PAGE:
C2.7 Electrolysis

  • Created by: Fiona S
  • Created on: 10-05-15 11:16


Electrolysis is using electricity to separate molten or aqueous ionic compounds into their elements.

We use an electric current to breakdown a molten ionic substance. We call that substance that it is broken down into is called an electrolyte.

During electrolysis, the positively charged ions move towards the negative electrode. The negatively charged ions move towards the positive electrode.

At the negative electrode the positive metal ions gain electrons. This is called reduction

E.g. Na+ + e- --> Na

At the positive electrode the negative metal ions lose electrons. This is called oxidation

E.g. 2Cl- --> Cl2 + 2e-

The electrodes are often made of unreactive (or inert) substances. This is so the electrodes don't react with the electrolyte or the products made in electrolysis.

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Na+  Cl-  H+  OH-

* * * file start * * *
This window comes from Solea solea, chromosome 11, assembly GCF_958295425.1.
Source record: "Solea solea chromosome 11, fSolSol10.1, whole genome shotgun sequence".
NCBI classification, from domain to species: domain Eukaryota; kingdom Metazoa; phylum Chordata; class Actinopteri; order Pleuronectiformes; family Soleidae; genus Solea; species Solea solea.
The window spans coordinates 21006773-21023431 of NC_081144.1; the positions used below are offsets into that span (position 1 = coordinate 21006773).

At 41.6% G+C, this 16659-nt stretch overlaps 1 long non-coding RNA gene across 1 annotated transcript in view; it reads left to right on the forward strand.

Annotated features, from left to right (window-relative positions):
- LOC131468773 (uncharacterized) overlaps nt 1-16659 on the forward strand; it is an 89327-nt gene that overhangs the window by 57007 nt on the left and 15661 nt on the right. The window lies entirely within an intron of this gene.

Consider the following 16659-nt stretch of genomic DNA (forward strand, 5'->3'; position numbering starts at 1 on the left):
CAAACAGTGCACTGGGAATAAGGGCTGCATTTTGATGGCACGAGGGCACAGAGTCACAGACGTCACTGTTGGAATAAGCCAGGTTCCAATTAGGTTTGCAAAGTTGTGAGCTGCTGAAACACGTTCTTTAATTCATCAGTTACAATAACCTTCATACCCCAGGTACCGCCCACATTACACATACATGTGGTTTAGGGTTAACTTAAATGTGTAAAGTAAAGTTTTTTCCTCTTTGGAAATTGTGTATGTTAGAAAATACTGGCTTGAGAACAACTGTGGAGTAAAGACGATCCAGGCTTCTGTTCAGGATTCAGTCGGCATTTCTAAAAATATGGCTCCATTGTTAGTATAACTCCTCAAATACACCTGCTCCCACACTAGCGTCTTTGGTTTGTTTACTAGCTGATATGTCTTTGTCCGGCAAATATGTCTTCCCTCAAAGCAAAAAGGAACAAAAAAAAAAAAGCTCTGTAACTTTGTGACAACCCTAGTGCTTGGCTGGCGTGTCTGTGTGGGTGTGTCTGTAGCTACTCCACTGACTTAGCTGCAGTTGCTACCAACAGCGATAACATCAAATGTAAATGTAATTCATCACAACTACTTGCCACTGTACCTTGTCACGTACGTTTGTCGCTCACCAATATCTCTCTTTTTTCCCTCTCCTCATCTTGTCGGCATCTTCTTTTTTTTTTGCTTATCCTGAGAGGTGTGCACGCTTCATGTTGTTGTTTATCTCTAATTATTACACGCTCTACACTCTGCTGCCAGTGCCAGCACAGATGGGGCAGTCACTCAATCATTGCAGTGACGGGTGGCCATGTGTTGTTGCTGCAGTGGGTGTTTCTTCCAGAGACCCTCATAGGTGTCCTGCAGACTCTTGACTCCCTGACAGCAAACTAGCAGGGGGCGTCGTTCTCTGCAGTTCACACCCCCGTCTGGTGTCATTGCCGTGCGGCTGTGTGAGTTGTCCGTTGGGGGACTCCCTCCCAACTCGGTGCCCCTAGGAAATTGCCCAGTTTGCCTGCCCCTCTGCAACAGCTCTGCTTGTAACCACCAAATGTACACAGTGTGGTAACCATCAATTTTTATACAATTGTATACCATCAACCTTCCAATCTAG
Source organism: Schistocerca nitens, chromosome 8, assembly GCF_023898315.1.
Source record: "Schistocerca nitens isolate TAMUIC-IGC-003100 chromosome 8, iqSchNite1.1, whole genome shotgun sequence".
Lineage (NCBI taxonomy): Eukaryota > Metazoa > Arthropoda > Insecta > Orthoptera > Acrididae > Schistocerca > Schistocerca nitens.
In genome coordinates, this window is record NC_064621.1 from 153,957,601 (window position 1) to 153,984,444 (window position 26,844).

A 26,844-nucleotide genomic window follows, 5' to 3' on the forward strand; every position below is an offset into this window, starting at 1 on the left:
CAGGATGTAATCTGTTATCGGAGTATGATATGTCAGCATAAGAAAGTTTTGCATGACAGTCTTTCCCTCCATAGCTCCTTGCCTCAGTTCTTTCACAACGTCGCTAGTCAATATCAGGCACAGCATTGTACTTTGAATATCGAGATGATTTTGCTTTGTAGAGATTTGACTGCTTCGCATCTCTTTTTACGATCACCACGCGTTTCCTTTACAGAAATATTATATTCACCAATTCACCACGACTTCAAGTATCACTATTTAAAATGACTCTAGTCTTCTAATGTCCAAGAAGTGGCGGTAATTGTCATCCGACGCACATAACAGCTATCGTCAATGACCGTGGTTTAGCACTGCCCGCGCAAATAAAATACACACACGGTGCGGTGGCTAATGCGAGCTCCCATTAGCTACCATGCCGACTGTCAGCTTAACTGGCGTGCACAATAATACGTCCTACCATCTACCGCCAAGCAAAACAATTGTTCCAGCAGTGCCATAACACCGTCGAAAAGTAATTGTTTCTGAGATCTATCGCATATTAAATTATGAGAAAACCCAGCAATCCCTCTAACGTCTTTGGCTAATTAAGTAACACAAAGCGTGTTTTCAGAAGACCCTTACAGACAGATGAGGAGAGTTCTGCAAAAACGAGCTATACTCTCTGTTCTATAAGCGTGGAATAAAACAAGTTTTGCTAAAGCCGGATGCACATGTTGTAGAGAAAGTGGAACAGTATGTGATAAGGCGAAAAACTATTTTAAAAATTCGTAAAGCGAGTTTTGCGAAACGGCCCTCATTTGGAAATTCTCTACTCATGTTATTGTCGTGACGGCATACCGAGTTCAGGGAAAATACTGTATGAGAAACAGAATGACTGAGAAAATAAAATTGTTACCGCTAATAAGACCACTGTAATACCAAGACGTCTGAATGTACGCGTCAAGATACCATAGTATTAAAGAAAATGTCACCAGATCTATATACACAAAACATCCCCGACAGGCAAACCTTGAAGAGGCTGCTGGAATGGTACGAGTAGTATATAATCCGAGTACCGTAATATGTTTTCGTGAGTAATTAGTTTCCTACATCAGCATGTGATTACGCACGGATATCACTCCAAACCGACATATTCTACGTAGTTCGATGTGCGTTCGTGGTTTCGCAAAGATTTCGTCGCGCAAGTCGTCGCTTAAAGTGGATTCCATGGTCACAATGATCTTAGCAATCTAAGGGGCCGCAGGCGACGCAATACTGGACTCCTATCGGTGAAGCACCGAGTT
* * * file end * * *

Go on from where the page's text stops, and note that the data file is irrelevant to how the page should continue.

Negative Electrode

Na+  H+
least reactive is reduced (H+)
2H+(aq) + 2e- --> H2(g)

Hydrogen Gas

Positive Electrode

Cl- OH-
group 7 or OH- oxidised
2Cl-(aq) --> Cl2(g) + 2e-


Na+ OH- --> NaOH

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Copper Sulphate

Cu2+  SO4(2-)  H+  OH-

Negative Electrode
Cu2+  H+
Cu2+ + 2e- --> Cu(s)

Positive Electrode
SO4(2-)  OH-
4OH- --> O2 + 2H2O +4e-

Aluminium is manufactured by the electrolysis of a molten mixture of aluminium oxide and cryolite. Aluminium forms at the negative electrode and oxygen at the positive electrode. The positive electrode is made of carbon, which reacts with the oxygen to produce carbon dioxide. Cryolite is used in this process to reduce some of the energy costs involved in extracting aluminium.

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Coat a nickel key in copper. Negative key to coat with positive Cu ions.

Cu(s) --> Cu2+(aq) + 2e-  oxidation

Cu2+(aq) + 2e- -> Cu(s) reduction

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